When a federal jury convicts on some charges and acquits on others, do not cheer before sentencing
In federal court, when a jury convicts on some charges and acquits on others, at sentencing the judge still must determine whether the acquitted conduct was proven by a preponderance of the evidence.
This point was driven home yesterday, when the Fourth Circuit remanded a drug sentencing, saying the trial judge “erred by viewing the jury’s drug-quantity determination as precluding the court from finding a higher quantity for sentencing purposes,” so long as the sentence was within the forty-year maximum permitted by the jury’s quantity determination. U.S. v. Young, ___ F.3d ___ (4th Cir., June 28, 2010).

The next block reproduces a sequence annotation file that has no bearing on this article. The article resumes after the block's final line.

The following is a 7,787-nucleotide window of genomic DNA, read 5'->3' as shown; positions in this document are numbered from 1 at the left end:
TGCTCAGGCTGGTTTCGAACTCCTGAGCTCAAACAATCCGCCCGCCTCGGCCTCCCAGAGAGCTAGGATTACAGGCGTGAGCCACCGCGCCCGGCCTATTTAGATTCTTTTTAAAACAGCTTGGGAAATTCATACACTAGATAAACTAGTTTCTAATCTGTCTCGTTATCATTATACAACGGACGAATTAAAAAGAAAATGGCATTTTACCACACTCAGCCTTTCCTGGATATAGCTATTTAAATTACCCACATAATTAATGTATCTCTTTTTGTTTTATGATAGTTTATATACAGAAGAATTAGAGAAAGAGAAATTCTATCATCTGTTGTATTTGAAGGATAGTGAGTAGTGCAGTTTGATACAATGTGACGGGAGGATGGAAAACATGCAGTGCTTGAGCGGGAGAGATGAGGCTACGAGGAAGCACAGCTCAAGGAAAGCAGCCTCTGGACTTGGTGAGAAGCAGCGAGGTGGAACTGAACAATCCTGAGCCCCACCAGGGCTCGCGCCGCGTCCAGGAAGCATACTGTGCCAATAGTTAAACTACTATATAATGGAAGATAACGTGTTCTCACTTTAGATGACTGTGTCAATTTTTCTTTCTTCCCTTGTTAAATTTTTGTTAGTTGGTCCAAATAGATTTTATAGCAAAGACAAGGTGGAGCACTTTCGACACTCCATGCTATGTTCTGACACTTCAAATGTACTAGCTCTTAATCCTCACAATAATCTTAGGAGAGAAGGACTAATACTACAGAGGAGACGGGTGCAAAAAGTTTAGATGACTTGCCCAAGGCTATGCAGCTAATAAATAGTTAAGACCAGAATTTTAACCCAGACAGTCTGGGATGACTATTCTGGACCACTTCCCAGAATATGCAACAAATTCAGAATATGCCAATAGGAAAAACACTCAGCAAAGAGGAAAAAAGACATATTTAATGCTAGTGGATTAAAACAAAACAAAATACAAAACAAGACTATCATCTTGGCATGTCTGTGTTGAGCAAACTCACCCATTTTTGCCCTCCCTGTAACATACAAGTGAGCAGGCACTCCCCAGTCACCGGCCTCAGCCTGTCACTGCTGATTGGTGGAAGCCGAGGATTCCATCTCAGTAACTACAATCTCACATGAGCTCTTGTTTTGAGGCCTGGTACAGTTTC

This Young case and the separate sovereigns doctrine are examples of why federal court often is no picnic for criminal defense.